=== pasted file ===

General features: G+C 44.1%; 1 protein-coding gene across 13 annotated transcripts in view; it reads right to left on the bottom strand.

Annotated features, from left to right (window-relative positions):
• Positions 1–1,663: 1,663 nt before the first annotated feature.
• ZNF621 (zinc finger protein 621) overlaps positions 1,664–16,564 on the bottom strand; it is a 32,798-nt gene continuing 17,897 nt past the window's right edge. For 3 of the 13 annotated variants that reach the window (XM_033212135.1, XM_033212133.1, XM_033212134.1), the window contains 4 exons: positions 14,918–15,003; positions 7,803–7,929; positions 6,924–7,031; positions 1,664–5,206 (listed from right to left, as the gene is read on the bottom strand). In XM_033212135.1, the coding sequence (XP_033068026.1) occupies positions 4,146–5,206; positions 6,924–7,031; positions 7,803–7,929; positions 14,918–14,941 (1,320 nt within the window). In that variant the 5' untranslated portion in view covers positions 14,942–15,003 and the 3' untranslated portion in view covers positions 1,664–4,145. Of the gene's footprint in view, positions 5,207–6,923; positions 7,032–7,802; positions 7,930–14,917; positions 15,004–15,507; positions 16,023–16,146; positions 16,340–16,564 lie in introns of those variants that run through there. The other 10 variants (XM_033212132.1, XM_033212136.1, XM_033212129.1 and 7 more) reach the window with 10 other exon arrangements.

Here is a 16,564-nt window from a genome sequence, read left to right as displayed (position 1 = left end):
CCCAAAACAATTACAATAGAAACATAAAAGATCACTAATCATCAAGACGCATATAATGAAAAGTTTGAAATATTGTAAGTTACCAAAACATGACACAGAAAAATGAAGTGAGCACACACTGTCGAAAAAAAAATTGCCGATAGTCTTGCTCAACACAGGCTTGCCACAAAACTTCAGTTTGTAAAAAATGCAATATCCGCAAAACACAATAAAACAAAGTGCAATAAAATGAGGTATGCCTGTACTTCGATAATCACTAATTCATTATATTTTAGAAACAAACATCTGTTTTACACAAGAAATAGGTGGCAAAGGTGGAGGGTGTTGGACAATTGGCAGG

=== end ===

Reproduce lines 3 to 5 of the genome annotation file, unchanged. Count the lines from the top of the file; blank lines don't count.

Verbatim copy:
• Positions 1–1,663: 1,663 nt before the first annotated feature.
• ZNF621 (zinc finger protein 621) overlaps positions 1,664–16,564 on the bottom strand; it is a 32,798-nt gene continuing 17,897 nt past the window's right edge. For 3 of the 13 annotated variants that reach the window (XM_033212135.1, XM_033212133.1, XM_033212134.1), the window contains 4 exons: positions 14,918–15,003; positions 7,803–7,929; positions 6,924–7,031; positions 1,664–5,206 (listed from right to left, as the gene is read on the bottom strand). In XM_033212135.1, the coding sequence (XP_033068026.1) occupies positions 4,146–5,206; positions 6,924–7,031; positions 7,803–7,929; positions 14,918–14,941 (1,320 nt within the window). In that variant the 5' untranslated portion in view covers positions 14,942–15,003 and the 3' untranslated portion in view covers positions 1,664–4,145. Of the gene's footprint in view, positions 5,207–6,923; positions 7,032–7,802; positions 7,930–14,917; positions 15,004–15,507; positions 16,023–16,146; positions 16,340–16,564 lie in introns of those variants that run through there. The other 10 variants (XM_033212132.1, XM_033212136.1, XM_033212129.1 and 7 more) reach the window with 10 other exon arrangements.

Here is a 16,564-nt window from a genome sequence, read left to right as displayed (position 1 = left end):